never leave china. so it's not -- now, your question is do they still think this way? >> host: uh-huh. >> guest: of course, not exactly this way. and with globalization of the economy and with daily contact, but there's still a tendency to think in central kingdom terms but it's much attenuated in the modern period. >> you mentioned mao tao -- >> guest: i met him five times. three times alone. >> host: what were your impressions of him both as a strategic leader and as a movement leader? >> guest: first, as a movement leader, one has to understand that -- and tens of millions of people were killed under his
rule. and the reason for that was because he wanted to complete the communist revolution in his lifetime. he knew that in chinese history, the leader he respected most was an emperor who unified china, and then 20 years after his death, all vestiges of its rule had disappeared except the unification. so he, for example, organized what was called the great leap forward in which china was supposed to move from total underdevelopment to its steel protection at the level of great britain in three years. and in order to do that, they had to get resources from the
countryside. and 10 years later he started the culture revolution which was another -- produced another huge casualties under movement leader ground. he was -- there were enormous cruelties and disasters that were inflicted. at the same time as ruler of china, he had to maneuver china among a whole host of other countries. and the china that was poor, underdeveloped, not very strong militarily and had just merged from a century of half of colonial degradation.
and on that point, he was an enormous leader and had a goal of strategic leaders. he's the only major communist country that survived the collapse of communism and he managed to switch from the communist side to the winning side without missing a beat. so on that point of view as a strategic analyst which is how we got to know him first, he had extraordinary abilities, as you would expect from somebody who started and unified a huge society and for the decade-long civil war. but one cannot forget the suffering he caused.
>> host: you mentioned that you met with him a total of five times, three times alone. one-on-one. what were your impressions of him as a man? >> guest: it was never totally one-on-one. but i was the principal -- >> host: yeah. >> guest: mao in those context and i didn't have to deal with him on a written level, which is how these meetings came about, which as i say you were summoned so your chinese escorts would take off, almost always in chinese cars to where he lived. he undoubtedly had many places where he lived but one they showed foreigners was a regular soviet-style guest house, in which there was -- it was none of the majesty of european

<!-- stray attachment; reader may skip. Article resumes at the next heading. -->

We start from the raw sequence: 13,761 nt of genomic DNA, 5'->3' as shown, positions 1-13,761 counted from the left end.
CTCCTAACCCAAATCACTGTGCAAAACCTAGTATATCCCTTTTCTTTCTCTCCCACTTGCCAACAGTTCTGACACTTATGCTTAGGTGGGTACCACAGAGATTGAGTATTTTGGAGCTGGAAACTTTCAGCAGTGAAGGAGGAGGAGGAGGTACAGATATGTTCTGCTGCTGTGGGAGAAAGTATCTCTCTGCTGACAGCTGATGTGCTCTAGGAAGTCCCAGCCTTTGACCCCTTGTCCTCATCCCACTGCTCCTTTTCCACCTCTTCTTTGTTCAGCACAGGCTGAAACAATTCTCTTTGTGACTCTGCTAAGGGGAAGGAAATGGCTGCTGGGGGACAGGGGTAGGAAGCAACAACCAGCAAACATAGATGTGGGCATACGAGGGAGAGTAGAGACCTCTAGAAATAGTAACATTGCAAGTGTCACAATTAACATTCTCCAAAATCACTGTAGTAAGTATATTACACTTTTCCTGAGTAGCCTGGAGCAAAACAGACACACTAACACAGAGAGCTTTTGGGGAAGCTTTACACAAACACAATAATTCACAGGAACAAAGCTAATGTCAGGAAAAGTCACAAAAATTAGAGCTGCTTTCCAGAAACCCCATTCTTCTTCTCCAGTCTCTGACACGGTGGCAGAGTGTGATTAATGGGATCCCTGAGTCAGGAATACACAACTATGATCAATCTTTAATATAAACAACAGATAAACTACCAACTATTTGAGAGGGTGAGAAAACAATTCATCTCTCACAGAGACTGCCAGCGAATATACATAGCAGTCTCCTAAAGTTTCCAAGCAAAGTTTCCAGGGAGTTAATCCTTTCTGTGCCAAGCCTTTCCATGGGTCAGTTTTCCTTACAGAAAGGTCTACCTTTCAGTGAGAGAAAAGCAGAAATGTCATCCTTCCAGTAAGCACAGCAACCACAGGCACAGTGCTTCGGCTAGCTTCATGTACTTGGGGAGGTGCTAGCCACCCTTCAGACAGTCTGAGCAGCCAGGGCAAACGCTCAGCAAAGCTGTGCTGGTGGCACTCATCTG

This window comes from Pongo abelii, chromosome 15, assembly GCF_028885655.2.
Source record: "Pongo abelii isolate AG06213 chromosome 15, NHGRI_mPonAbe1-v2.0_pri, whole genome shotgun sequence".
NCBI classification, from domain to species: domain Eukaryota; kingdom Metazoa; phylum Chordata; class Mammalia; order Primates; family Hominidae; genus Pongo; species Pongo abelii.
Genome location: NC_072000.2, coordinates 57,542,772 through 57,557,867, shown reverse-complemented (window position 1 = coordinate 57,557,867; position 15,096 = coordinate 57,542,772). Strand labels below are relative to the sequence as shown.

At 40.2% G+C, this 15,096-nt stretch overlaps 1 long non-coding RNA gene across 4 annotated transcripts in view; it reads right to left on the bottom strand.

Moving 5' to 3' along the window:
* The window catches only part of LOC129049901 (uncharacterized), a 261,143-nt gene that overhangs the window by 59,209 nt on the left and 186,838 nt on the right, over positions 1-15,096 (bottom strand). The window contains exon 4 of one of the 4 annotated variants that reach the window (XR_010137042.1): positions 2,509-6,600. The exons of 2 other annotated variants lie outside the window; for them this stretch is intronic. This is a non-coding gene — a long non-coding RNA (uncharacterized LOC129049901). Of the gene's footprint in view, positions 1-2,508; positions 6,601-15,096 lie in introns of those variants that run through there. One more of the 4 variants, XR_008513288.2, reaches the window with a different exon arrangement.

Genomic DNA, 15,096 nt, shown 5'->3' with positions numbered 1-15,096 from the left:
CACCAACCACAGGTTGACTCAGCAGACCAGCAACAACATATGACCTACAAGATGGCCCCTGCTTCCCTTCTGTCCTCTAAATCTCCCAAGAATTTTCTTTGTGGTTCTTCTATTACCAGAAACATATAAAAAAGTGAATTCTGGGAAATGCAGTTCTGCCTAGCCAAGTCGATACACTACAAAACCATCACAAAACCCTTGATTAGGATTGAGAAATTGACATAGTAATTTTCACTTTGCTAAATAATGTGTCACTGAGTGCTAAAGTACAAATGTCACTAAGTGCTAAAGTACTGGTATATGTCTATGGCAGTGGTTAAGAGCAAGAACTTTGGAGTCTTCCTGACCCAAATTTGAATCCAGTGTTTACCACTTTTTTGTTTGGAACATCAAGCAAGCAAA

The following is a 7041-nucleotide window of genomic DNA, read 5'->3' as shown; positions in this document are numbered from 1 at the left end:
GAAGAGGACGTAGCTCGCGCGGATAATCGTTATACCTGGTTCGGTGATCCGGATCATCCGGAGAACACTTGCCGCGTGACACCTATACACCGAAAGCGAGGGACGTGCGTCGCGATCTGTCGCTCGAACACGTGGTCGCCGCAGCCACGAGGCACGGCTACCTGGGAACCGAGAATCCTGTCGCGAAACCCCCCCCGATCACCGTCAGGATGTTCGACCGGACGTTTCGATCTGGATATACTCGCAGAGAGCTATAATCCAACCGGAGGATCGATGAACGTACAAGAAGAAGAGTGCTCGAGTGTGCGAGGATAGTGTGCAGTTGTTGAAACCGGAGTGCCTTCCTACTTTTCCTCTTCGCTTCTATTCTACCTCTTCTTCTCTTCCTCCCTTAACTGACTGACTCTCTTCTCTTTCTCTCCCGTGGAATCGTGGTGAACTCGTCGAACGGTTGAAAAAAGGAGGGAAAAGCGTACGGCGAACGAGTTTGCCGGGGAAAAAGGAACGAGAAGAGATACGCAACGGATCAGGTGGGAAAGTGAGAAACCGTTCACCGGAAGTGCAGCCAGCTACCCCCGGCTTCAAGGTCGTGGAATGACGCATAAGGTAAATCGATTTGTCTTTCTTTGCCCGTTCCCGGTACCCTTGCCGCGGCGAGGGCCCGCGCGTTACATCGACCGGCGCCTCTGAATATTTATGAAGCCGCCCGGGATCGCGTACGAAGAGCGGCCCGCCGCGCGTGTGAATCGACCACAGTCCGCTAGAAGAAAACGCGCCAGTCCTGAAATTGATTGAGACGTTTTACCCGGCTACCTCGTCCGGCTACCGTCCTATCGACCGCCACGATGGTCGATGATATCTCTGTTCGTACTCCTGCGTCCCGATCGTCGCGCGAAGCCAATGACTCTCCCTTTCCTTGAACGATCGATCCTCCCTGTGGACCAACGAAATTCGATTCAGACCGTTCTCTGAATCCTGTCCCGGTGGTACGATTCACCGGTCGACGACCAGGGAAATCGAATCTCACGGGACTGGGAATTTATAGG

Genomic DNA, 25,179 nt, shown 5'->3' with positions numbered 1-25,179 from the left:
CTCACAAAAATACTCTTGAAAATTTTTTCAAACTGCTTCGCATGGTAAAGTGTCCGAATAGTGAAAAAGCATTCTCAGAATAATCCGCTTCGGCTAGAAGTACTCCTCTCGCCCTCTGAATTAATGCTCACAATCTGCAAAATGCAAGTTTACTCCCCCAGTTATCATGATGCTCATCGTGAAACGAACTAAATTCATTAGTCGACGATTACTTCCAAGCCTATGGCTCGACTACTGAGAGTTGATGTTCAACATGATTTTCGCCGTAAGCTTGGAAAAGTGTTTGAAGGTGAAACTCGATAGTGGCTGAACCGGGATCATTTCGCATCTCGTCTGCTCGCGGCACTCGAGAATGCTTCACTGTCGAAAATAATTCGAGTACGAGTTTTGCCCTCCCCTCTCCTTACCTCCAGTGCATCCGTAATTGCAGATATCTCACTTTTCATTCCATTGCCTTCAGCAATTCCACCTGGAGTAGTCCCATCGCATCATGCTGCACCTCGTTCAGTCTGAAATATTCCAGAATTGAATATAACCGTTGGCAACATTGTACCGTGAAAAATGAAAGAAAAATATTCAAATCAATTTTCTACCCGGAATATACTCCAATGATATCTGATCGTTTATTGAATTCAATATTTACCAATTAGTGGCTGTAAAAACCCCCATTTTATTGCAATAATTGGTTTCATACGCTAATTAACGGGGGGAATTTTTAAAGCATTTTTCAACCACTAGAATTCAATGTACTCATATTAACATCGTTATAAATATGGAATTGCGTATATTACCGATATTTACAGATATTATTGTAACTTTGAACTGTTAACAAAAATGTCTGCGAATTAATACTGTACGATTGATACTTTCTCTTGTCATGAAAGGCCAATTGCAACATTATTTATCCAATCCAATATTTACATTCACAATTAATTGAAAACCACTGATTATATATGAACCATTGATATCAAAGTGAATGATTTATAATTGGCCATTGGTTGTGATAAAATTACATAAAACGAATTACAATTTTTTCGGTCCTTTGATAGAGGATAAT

palaces. it had -- the first time, i saw him the anteroom had a ping-pong table in it. and he received one in a study in which folks were scattered all over the place. and he sat in the middle of a semi circle. he had a very sardonic manner. he did not, as almost every leader i knew that i met over the years would do -- most leaders i have five points to make and here are my five points. mao wouldn't do this. mao would begin his conversation. what is your consideration? and he would pose an issue, then you'd say whatever you wanted to
say and then he'd say, well, have you considered the following? and every once in a while he would make a sardonic interjection. at one point, we were discussing the contribution europe could make to the common defense, and he said, they remind me of swallows who fly up in the air at an approaching storm and flap their wings. but you, professor and i, will know that the flapping of the wings does not affect the coming of the storm. so he achieved in that sentence two things. one, he gave me equal status with him, as sort of as a
philosopher, professor, you and i, and then he had his metaphor of the impetus and this is how he would conduct a conversation. and sometimes it got pointed but it was usually in an indirect way but they forceful. when he spoke, you knew that his voice was on. he vibrated almost physical dominance. now, the last two times i talked to him, he had a stroke and he had great difficulty speaking. and he had to croak out his sounds and china being a tonal language, the interpreters had to hold him what they understood him to say before they could interpret it.
but even then, he conducted a meeting of over two hours with all his physical disabilities. so he was -- obviously, he was a formidable person. >> host: let's talk about 1972 and that dramatic diplomatic breakthrough conducted by you and president nixon, of course. it's interesting because president nixon told me in the 1990s that the thing that brought the two of you together, china and the united states, was a major strategic concern over the growing soviet power and the chinese crossed the border and they saw a growing soviet assertiveness and they were very concerned and they approached the united states. you approached china. you came together for strategic reasons. could you describe the strategic dynamics at the time that allowed the kind of triangular diplomacy that you and president known were trying to develop?